We boarded the charter flight at Volk Field on a drizzly evening, at the very same hangar in which I last stood six years ago, on the day I returned from Iraq. As the DC-10 taxied for take-off, we had to wait as another flight landed. The passengers were almost certainly members of our sister brigade, the 2nd BCT from Iowa, returning from Afghanistan. Crossing paths with them wasn’t unexpected; they had been arriving in waves for the last few weeks of our stay at Fort McCoy. Still, it was poetic, or cinematic, or dramatic somehow that our planes should literally pass on the tarmac, a closing credits montage rolling for one brigade and the opening credits rolling for another.
The first two legs of the trip were uneventful and vaguely uncomfortable, as airline flights always are: always too cold or too hot, not enough room to stretch despite being only 5’6″ and the plane being half-empty. We stopped in Ireland and had an unpleasant surprise: a security checkpoint, complete with emptying of pockets (of which soldiers have many) and stripping of belts & blouses. Thence it was into the controlled area of the terminal, where we mingled with French schoolgirls and American tourists and other travelers, like wayward souls temporarily slipped from the demon world. I felt disoriented after hours of flight and the time change; that combined with the sterile, windowless dungeon of the terminal and the sideways glances from the civilians made me feel like a wary animal on the way to the vet.
Underway again, we cruised over Iraq as the sun set, following the Tigris towards Kuwait. As night fell, the lights of the cities along the great river appeared like dim stars, clusters of blue-white strung out against the blackness below. It looked nothing like the orange blaze of America as seen from the air, but the lights were on nonetheless. An improvement, perhaps, from years past?
Landing in Kuwait, the TV screen inside the plane said the outside temperature was 100 degrees Fahrenheit. I knew it was true, but my mind rejected the number. My face couldn’t reject the reality, though, stepping outside into the night into a blast of hot air. If you didn’t know where the plane had landed, one would think that another aircraft was parked with its engines facing the door. Not so – just a summer night in the desert.
We boarded buses and drove for a couple of hours to a camp to check in to theater; by the time we arrived it was after 11pm local time. While we waited for check-in, we had to separate our baggage, since various groups on the flight were going to different camps. This entailed unloading two shipping containers (on the backs of trucks) worth of baggage in the dark, hot night, then organizing the stuff, then reloading everything onto the correct vehicles bound for each group’s respective camps. Somehow, no one got injured and nothing got lost in the operation, despite the onset of fatigue-induced delirium and flight-atrophied bodies.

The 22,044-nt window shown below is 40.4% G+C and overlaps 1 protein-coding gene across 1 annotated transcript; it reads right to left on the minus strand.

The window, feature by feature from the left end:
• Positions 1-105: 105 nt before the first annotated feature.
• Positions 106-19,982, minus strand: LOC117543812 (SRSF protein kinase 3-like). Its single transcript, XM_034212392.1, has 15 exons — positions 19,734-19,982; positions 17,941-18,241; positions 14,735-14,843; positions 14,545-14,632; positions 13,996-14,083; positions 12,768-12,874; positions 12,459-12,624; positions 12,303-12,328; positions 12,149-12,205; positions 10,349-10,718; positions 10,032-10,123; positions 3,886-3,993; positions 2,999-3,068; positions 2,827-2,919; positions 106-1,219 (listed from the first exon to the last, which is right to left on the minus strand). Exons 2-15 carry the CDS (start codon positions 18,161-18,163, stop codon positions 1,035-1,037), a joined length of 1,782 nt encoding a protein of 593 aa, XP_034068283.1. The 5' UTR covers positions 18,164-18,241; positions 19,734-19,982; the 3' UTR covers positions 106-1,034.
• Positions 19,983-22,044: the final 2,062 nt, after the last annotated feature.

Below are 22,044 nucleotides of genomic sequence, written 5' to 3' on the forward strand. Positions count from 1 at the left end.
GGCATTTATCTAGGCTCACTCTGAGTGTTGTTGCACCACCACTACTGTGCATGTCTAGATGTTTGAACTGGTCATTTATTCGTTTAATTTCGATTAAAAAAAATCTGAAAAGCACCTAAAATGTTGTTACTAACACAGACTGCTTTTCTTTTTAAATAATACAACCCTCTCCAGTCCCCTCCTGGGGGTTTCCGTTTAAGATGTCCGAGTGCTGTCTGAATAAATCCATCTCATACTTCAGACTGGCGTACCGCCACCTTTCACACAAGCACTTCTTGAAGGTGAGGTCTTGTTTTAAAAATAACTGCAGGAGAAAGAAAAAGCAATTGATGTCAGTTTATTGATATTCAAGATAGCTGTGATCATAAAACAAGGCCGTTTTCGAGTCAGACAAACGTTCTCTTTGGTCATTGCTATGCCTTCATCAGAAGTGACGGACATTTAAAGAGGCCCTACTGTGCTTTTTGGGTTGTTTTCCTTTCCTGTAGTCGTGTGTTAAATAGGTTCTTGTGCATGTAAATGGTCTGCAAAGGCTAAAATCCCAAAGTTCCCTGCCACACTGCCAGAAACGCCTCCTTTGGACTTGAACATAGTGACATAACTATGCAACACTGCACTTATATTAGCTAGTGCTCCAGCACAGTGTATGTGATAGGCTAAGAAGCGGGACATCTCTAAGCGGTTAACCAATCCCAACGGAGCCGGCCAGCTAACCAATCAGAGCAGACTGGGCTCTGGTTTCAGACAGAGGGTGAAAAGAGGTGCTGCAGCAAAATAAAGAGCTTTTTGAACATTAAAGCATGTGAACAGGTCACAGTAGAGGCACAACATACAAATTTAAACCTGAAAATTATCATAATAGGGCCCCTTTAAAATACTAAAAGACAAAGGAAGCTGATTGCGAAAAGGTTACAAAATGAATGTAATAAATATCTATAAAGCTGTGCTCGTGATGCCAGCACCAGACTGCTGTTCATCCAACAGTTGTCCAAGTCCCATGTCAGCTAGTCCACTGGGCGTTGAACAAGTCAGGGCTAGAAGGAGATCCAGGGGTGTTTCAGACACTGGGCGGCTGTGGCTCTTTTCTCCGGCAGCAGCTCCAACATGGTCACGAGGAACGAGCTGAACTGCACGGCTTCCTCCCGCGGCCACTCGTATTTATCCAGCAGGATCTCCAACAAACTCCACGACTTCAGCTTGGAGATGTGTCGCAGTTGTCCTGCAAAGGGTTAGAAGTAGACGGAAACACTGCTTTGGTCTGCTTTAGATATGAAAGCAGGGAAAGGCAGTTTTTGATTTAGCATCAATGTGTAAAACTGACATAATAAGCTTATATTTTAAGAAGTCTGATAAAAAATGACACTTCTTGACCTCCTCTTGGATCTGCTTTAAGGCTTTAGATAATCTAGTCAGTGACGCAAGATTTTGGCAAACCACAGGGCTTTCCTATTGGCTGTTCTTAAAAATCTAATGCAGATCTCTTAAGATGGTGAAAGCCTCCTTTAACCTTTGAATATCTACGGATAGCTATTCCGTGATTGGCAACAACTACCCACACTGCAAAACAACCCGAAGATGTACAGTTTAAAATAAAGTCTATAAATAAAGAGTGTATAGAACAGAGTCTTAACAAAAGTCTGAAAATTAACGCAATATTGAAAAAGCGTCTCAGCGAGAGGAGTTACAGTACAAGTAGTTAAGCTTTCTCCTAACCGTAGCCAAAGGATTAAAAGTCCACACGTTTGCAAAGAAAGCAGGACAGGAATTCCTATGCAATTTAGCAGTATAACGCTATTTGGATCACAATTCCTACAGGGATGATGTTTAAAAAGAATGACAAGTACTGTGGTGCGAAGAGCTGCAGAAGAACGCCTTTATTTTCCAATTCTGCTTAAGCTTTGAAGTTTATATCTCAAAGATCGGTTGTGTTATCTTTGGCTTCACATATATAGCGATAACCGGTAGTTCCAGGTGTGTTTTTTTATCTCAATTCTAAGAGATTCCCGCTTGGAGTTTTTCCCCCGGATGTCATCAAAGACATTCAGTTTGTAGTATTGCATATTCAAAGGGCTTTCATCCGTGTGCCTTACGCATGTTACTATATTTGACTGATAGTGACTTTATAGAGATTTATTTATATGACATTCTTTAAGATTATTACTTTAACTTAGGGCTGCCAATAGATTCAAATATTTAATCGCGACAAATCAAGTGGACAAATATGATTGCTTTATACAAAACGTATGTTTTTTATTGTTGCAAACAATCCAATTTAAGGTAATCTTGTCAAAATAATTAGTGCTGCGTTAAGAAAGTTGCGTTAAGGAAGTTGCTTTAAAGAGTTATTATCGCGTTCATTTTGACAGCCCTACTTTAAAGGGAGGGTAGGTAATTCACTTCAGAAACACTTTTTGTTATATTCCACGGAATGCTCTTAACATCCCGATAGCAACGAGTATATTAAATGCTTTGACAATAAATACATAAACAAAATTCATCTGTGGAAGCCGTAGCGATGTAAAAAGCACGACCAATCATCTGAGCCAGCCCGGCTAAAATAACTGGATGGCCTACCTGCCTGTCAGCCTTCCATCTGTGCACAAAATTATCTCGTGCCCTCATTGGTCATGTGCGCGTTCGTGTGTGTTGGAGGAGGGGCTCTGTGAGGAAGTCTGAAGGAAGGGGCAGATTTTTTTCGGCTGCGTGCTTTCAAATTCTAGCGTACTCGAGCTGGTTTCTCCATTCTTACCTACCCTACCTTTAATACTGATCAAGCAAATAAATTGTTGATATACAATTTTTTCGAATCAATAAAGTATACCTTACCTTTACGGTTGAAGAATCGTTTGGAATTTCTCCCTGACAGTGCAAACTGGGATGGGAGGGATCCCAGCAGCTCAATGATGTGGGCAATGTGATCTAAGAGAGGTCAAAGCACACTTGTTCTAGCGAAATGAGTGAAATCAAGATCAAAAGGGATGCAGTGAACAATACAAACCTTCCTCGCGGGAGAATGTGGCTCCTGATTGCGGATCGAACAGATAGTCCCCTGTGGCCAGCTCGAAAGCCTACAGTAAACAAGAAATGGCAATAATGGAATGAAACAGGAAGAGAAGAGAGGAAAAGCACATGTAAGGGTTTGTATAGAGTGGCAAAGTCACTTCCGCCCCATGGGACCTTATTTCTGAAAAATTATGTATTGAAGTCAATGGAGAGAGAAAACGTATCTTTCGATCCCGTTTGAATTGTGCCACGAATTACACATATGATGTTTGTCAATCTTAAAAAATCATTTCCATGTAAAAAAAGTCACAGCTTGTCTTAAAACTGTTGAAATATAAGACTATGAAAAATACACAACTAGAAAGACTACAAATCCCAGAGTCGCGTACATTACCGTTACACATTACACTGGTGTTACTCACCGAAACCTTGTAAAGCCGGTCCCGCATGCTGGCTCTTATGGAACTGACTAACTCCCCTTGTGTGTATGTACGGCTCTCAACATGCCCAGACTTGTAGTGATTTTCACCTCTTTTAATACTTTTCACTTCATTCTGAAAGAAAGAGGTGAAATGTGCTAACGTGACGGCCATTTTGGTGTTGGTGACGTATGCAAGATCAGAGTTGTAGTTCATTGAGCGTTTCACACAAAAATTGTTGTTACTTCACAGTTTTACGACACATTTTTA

Somehow (or perhaps inevitably), our little crew from the HQ (the most important group! the ones who planned the whole movement!) got lost in the shuffle and wound up with no ride to our final destination. Luckily, another crew was headed that way and had room, so we rode with them. Typically, field-grade officers and sergeants major don’t have to beg for rides anywhere, but no shit, there we were, scamming a lift from a subordinate unit. Naturally, though, we couldn’t just drive off – we had to await escort, which wasn’t scheduled to arrive until about 6:30 am. That was three hours away, so we did what everyone does upon arriving in a combat zone: we drove to Starbucks.
I expected a setup much like everywhere else: a ratty little trailer with a Starbucks sign on top, a place bearing only a passing resemblance to its namesake. Instead, it was like stepping through a dimensional portal to an actual human coffee shop, with all the accoutrements and decor of a stateside Starbucks. I watched, bewildered, as a guy ordered a giant whipped cream-topped coffee drink with an M-14 EBR slung over his shoulder. It was almost too much to handle: it’s four AM, I haven’t slept for twenty hours or more, I’m in Kuwait, and I’m in Starbucks with a bunch of dudes with rifles.
Outside, the day broke with no discernible sunrise, just a gradual turning of the sky from black to milky white, and we set off on the buses again, for another few hours of driving. Arriving at the camp, we were dropped at our living area, got our bags from the truck, and began our first day with little fanfare or even orientation. Here you go, welcome to Kuwait – now figure it out!